The traceroute command is used to trace the exact routing hops and the path that the packets take to the remote destination. This command’s purpose is to test and display the communication link between a source host and a destination host or network.
We will dive into traceroute command today to see how it works.
How Traceroute works?
Traceroute allows us to identify the route that datagrams are taking on their way to a remote device. This is achieved by sending a series of packets with incrementally larger Time-to-Live values, and then monitoring for ICMP Time Exceeded error messages as the packets expire on the way to the destination system.
The traceroute command uses UDP datagrams by default. We will discuss more details later.
Traceroute is the Linux/macOS version. Tracert is the Windows version.
Example of Traceroute
We can run the following command to trace the path to ip 18.104.22.168.
This is the output of this command.
traceroute to 22.214.171.124 (126.96.36.199), 30 hops max, 60 byte packets
1 10.254.222.3 (10.254.222.3) 42.036 ms 42.003 ms 10.254.222.2 (10.254.222.2) 0.663 ms
2 188.8.131.52 (184.108.40.206) 0.670 ms 220.127.116.11 (18.104.22.168) 0.690 ms 22.214.171.124 (126.96.36.199) 0.681 ms
3 188.8.131.52 (184.108.40.206) 0.691 ms 0.777 ms 220.127.116.11 (18.104.22.168) 0.820 ms
4 nrt02-wxbb-crt01-bu112.test.com (22.214.171.124) 1.082 ms nrt02-wxbb-crt01-te0-6-0-2.test.com (126.96.36.199) 1.228 ms nrt02-wxbb-crt01-bu112.test.com (188.8.131.52) 1.066 ms
5 184.108.40.206 (220.127.116.11) 5.700 ms 18.104.22.168 (22.214.171.124) 1.134 ms 126.96.36.199 (188.8.131.52) 5.665 ms
6 184.108.40.206 (220.127.116.11) 1.623 ms 1.497 ms 18.104.22.168 (22.214.171.124) 2.573 ms
7 126.96.36.199 (188.8.131.52) 4.417 ms 4.516 ms 4.507 ms
8 nrt20s19-in-f14.1e100.net (184.108.40.206) 1.461 ms 1.423 ms 1.455 ms
From each line, there are three parts- hop number, ip address, RTT. If ICMP unreachables are disabled on an interface along the path, that hop would be shown as a *.
- Hop Number – This is the first column and is simply the number of the hop along the route.
- Domain/IP column – The last column has the IP address of the router.
- RTT Columns – The next three columns display the round trip time (RTT) for your packet to reach that point and return to your computer. This is listed in milliseconds. There are three columns because the traceroute sends three separate signal packets. This is to display consistency, or a lack thereof, in the route.
Capture Traceroute Packets with tcpdump
We can use the following tcpdump command to capture all the packets we send and receive after we run traceroute command.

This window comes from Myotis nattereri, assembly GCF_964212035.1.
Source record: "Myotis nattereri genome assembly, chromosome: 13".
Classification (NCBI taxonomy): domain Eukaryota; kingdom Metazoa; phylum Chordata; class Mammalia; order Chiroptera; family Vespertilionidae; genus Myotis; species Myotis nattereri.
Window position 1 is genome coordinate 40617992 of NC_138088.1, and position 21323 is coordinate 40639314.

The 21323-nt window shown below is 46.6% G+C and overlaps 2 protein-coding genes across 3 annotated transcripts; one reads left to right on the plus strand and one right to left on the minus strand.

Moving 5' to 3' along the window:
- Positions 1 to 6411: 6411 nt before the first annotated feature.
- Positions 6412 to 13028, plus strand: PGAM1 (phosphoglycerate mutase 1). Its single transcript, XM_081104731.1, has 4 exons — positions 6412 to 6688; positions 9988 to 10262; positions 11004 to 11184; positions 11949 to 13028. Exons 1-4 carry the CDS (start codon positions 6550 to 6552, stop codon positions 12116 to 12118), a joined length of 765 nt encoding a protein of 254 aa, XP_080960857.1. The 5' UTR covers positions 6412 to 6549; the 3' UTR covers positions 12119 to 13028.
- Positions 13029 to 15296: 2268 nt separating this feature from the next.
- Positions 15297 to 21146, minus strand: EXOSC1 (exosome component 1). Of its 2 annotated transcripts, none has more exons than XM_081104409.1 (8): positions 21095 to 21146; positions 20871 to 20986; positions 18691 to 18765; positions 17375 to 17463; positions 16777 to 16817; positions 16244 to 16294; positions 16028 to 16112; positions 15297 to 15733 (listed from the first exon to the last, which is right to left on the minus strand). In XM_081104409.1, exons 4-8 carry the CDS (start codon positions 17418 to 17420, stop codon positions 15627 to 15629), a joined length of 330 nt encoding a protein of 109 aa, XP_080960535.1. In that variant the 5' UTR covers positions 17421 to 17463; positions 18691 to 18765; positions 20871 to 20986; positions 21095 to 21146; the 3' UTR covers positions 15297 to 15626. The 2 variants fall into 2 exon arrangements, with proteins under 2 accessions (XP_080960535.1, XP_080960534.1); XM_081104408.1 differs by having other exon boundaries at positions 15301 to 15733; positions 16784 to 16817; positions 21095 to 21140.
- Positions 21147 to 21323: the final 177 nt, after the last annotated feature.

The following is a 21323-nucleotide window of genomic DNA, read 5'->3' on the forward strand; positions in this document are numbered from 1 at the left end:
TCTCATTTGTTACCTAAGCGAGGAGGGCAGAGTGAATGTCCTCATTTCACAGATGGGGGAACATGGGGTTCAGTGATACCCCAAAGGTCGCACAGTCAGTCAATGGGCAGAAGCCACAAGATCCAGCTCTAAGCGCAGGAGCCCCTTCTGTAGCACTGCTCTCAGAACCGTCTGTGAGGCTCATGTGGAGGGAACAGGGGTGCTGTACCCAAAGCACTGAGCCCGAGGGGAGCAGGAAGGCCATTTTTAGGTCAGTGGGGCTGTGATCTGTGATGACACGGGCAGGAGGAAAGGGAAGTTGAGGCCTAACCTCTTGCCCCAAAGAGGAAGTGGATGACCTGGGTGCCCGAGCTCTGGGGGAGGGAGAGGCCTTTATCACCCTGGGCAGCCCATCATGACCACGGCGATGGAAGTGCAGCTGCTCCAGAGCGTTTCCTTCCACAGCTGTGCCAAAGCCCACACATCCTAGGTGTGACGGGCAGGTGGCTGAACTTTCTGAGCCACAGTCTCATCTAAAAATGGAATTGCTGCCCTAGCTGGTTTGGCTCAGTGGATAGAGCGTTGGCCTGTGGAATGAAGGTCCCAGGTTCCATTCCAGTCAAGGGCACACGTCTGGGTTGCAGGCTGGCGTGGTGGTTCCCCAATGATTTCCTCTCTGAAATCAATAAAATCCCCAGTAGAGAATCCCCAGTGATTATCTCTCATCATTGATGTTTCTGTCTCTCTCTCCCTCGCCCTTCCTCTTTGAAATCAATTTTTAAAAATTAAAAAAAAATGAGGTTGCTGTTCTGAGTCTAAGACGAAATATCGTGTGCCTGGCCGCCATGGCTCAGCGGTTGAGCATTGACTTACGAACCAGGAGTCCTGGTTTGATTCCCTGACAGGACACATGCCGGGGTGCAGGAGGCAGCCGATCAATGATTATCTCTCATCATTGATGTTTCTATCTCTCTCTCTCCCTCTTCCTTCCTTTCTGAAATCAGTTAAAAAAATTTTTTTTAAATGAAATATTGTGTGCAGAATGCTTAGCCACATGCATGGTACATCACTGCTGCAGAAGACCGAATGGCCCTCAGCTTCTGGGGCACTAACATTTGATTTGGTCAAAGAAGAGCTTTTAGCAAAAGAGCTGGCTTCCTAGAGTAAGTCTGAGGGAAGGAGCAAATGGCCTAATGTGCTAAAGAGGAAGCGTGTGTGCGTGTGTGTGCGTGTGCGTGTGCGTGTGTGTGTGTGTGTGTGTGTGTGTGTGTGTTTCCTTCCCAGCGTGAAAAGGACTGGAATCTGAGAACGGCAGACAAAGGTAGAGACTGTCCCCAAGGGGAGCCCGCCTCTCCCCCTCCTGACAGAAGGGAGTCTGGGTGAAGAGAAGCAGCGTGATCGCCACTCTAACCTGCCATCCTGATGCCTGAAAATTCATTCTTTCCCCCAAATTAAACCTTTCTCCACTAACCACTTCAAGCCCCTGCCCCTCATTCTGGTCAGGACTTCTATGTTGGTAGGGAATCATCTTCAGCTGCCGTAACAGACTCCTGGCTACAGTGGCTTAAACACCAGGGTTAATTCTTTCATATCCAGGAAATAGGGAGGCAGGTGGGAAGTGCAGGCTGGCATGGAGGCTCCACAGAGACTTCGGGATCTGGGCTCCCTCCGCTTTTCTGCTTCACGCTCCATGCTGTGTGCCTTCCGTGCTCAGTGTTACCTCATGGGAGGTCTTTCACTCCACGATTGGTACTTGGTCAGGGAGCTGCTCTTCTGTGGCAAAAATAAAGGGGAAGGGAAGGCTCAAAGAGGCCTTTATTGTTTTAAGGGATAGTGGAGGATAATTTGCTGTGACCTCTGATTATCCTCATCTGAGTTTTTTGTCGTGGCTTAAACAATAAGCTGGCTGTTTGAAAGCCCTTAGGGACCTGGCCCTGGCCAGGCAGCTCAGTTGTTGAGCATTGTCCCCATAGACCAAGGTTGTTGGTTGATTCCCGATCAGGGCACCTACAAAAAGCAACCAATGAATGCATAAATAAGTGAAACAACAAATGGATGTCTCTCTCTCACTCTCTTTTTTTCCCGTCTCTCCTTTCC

# tcpdump -i any icmp or \( udp and host 220.127.116.11\) -nnn
From the packets, we can see that this command use UDP protocol.
12:10:52.385871 IP 10.254.222.37.33772 > 18.104.22.168.33434: UDP, length 32
12:10:52.385909 IP 10.254.222.37.48620 > 22.214.171.124.33435: UDP, length 32
12:10:52.385926 IP 10.254.222.37.39009 > 126.96.36.199.33436: UDP, length 32
12:10:52.385940 IP 10.254.222.37.47146 > 188.8.131.52.33437: UDP, length 32
12:10:52.385956 IP 10.254.222.37.36447 > 184.108.40.206.33438: UDP, length 32
12:10:52.385971 IP 10.254.222.37.35539 > 220.127.116.11.33439: UDP,
The traceroute command attempts to trace the route an IP packet follows to an Internet host by launching UDP probe packets with a time-to-live. Looks like these message are same but actually they are not. They are with different ttl.
12:10:52.386585 IP 10.254.222.2 > 10.254.222.37: ICMP time exceeded in-transit, length 36
12:10:52.386607 IP 18.104.22.168 > 10.254.222.37: ICMP time exceeded in-transit, length 36
12:10:52.386642 IP 22.214.171.124 > 10.254.222.37: ICMP time exceeded in-transit, length 36
12:10:52.386648 IP 126.96.36.199 > 10.254.222.37: ICMP time exceeded in-transit, length 36
Listening for an ICMP TIME_EXCEEDED response from gateways along the way.Probes are started with a Max_ttl value of one hop, which is increased one hop at a time
12:10:52.388436 IP 188.8.131.52 > 10.254.222.37: ICMP 184.108.40.206 udp port 33456 unreachable, length 36
12:10:52.388445 IP 220.127.116.11 > 10.254.222.37: ICMP 18.104.22.168 udp port 33455 unreachable, length 36
12:10:52.388698 IP 22.214.171.124 > 10.254.222.37: ICMP 126.96.36.199 udp port 33458 unreachable, length 36
12:10:52.388706 IP 188.8.131.52 > 10.254.222.37: ICMP 184.108.40.206 udp port 33459 unreachable, length 36
12:10:52.388709 IP 220.127.116.11 > 10.254.222.37: ICMP 18.104.22.168 udp port 33457 unreachable, length 36
12:10:52.388711 IP 22.214.171.124 > 10.254.222.37: ICMP 126.96.36.199 udp port 33460 unreachable, length 36
The ICMP PORT_UNREACHABLE message indicates that the host has been located.
Different Approach of Traceroute
Most traceroute use UDP and a destination port from the 33434 to 33534 range for the probe packets by default. We can change it with with option.
Send packets of specified IP protocol. The currently supported protocols are: UDP , TCP , GRE and ICMP Other protocols may also be specified (either by name or by number)
Timeouts at Traceroute report
Timeouts at the end may occur for a number of reasons. Not all of them indicate an issue, however:
- The target’s firewall may be blocking requests. The target is still most probably reachable with other TCP or UDP request, however. This should not affect normal connection.
- The return path may have an issue from the destination point. This would mean the signal is still reaching, but just not getting the return signal back to our local client. This should not affect normal connection.
- Possible connection problem at the target. This will affect the connection.